In the U.S., high temperatures were recorded dozens of times along the Gulf Coast. The worst-hit locations were New Orleans and Biloxi, Mississippi.
Extreme temperatures only occurred for an hour or two, Scientific American pointed out, meaning they are not yet at the level that automatically threatens human survival. However, heat waves are already the deadliest type of extreme weather event in the U.S., where it is relatively easier to shelter from high heat.
"This is not a problem for the end of the century, but in the present, especially in the developing world without widespread air conditioning," research meteorologist Ryan Maue, who was not involved with the study, told CNN.
And if temperatures rise to 2.5 degrees Celsius above pre-industrial levels, wet-bulb temperatures above 35 degrees would become common in parts of the world, the study found, according to Scientific American."[T]he inevitability of further increases is a sobering reminder of the importance of both mitigation of the temperature rise, and adaptation to what's already in store," Raymond wrote in a blog post
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By Jeff Berardelli
This story was originally published on CBS News on September 9, 2020. All data and statistics are based on publicly available data at the time of publication.
Right on the heels of arguably the West Coast's most intense heat wave in modern history comes the most ferocious flare-up of catastrophic wildfires in recent memory. Meanwhile, just a few hundred miles east, a 60-degree temperature drop over just 18 hours in Wyoming and Colorado was accompanied by an extremely rare late-summer dumping of up to 2 feet of snow.
It's not coincidence, it's climate change.
These kinds of dystopian weather events, happening often at the same time, are exactly what scientists have been warning about for decades. While extreme weather is a part of the natural cycle, the recent uptick in the ferocity and frequency of these extremes, scientists say, is evidence of an acceleration of climate impacts, some of which were underestimated by climate computer models.
"This is yet another example of where uncertainty is not our friend," says Michael Mann, distinguished professor of atmospheric science at Penn State. "As we learn more, we are finding that many climate change impacts, including these sorts of extreme weather events, are playing out faster and with greater magnitude than our models predicted."
On Wednesday NOAA released its latest State of the Climate Report, which finds that just during the month of August the U.S. was hit by four different billion-dollar disasters: two hurricanes, huge wildfires and an extraordinary Midwest derecho.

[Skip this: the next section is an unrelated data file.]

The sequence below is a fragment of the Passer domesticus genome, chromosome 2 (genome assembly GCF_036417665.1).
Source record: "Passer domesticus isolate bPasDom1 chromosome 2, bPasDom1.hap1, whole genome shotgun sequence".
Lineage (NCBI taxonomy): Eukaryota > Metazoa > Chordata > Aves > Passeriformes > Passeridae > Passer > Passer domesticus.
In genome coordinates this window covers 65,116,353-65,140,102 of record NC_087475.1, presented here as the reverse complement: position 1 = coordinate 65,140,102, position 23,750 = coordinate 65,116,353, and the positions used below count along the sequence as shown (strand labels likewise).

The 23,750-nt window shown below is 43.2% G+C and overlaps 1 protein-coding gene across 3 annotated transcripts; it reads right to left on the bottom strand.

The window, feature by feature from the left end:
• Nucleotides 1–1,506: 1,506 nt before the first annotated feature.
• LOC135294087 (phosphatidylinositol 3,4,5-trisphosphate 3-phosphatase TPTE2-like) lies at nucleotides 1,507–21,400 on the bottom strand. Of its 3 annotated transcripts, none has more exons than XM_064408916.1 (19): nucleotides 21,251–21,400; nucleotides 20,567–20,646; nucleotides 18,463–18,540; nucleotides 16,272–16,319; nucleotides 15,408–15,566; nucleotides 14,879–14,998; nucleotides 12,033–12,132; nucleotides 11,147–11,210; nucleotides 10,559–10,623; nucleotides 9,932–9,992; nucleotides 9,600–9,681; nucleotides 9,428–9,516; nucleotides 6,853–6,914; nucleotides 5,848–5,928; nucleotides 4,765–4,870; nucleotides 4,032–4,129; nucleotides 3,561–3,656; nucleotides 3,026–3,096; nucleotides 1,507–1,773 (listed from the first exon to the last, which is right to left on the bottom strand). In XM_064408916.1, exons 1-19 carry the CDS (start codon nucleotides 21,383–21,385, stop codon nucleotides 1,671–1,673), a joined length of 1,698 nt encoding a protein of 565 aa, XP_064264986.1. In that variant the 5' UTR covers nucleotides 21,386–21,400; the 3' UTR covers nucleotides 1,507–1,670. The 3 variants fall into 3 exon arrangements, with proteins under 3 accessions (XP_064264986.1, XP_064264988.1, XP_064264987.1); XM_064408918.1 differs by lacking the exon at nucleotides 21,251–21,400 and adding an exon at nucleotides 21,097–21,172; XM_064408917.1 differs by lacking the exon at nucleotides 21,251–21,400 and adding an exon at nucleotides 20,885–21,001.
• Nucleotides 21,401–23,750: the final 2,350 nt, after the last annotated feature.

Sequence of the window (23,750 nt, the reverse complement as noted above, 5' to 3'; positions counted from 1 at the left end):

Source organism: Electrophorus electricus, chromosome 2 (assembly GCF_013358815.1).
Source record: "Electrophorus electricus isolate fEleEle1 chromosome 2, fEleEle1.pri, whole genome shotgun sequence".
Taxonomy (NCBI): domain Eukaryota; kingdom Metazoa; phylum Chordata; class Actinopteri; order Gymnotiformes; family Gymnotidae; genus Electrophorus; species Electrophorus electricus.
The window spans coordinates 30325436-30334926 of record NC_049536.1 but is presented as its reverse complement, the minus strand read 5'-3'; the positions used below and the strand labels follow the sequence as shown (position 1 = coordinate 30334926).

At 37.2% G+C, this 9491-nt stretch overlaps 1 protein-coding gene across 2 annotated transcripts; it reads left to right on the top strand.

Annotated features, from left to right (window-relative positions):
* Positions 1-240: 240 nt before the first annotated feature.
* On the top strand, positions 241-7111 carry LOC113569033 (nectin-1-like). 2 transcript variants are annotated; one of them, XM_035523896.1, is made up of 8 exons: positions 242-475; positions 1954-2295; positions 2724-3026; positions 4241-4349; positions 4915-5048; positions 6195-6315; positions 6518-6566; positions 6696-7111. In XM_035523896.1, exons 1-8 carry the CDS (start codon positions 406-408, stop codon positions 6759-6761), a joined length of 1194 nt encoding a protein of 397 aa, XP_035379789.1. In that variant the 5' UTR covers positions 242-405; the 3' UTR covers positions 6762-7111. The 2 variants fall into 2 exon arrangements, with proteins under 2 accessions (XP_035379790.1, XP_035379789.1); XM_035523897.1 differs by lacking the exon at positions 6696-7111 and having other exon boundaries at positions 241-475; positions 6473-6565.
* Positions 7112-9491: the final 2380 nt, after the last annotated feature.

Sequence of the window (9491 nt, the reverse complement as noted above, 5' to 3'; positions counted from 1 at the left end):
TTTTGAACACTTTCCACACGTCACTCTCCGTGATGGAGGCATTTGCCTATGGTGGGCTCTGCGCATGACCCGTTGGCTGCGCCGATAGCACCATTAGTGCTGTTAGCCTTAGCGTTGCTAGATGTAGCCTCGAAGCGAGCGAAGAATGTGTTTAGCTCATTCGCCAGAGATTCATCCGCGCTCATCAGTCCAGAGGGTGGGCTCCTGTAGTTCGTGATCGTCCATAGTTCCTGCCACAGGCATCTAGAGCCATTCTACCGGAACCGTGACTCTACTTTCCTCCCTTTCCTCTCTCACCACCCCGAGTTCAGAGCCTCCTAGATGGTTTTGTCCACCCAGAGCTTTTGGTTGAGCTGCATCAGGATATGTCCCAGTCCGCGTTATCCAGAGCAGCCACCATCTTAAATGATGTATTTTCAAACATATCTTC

Just one such extreme event can strain emergency resources — a situation West Coast firefighters find themselves in now. However, in two dramatic cases this summer, the nation was hit simultaneously with concurrent catastrophes, some of which had no precedent in modern history. It's a concept scientists call compound events, and it is necessary to factor these confluences into future projections to properly estimate risk, response and resources.
In mid-August the West suffered through an extended heat wave which saw Death Valley surge to 130 degrees, the hottest temperature ever reliably measured on Earth. The tinderbox conditions caused by the heat, along with a rare lightning outbreak, sparked the first round of major wildfires in California this season, escalating into three of the four largest fires in state history. At about the same time a powerful derecho caused billions of dollars in damage in Iowa and Illinois, and Hurricane Laura plowed into the Gulf Coast of Louisiana as a Category 4 with 150 mph winds and 16 feet of storm surge.
Just three weeks later, and here we are again. This past weekend California experienced an even more intense heat wave, with the southern part of the state hitting 121 degrees west of the mountains for the first time in record-keeping history. Predictably, fires flared back up due to the severe heating and drying, and then went into overdrive as a wicked early-season cold front — which is also bringing heavy snow to the Rockies — brought a wind event through the mountains and valleys of the intermountain west.
In Washington state, an estimated 330,000 acres burned across the state on Monday, more than the total in each of the last 12 fire seasons. California has seen a record 2.3 million acres burn so far this year — more than 3 times the normal for an entire season (typically July through November), and 7 times the normal year to date.
If it were just this fire season, one could chalk the extremity up to mere coincidence. But scientists say this is part of an ongoing upward trend, made clear by the data and well understood by science.
"There is little doubt that we're witnessing an acceleration of fire activity in the West - be it in terms of burned area, number of large fires, fire growth, and of course direct and indirect impacts to people," explains Dr. John Abatzoglou, climate professor at the University of California Merced.
The acceleration has been dramatic. Fire season is now two to three months longer than it was just a few decades ago across much of the West. Since the 1970s, California has experienced a five-fold increase in annual burned area and an eight-fold increase in summer forest fire extent. At least 17 of California's top 20 largest wildfires have burned since 2000.
Increase in California areas burned by wildfires, 1975 to 2015. WILLIAMS, ABATZOGLOU ET AL., EARTH'S FUTURE
Abatzoglou makes clear that there are many factors — not just climate change — that contribute to the escalation of fire activity. These include the increased settlement of people in fire-prone lands and a legacy of fire suppression in many lower-elevation forests, which led to years of heavy growth of trees and brush.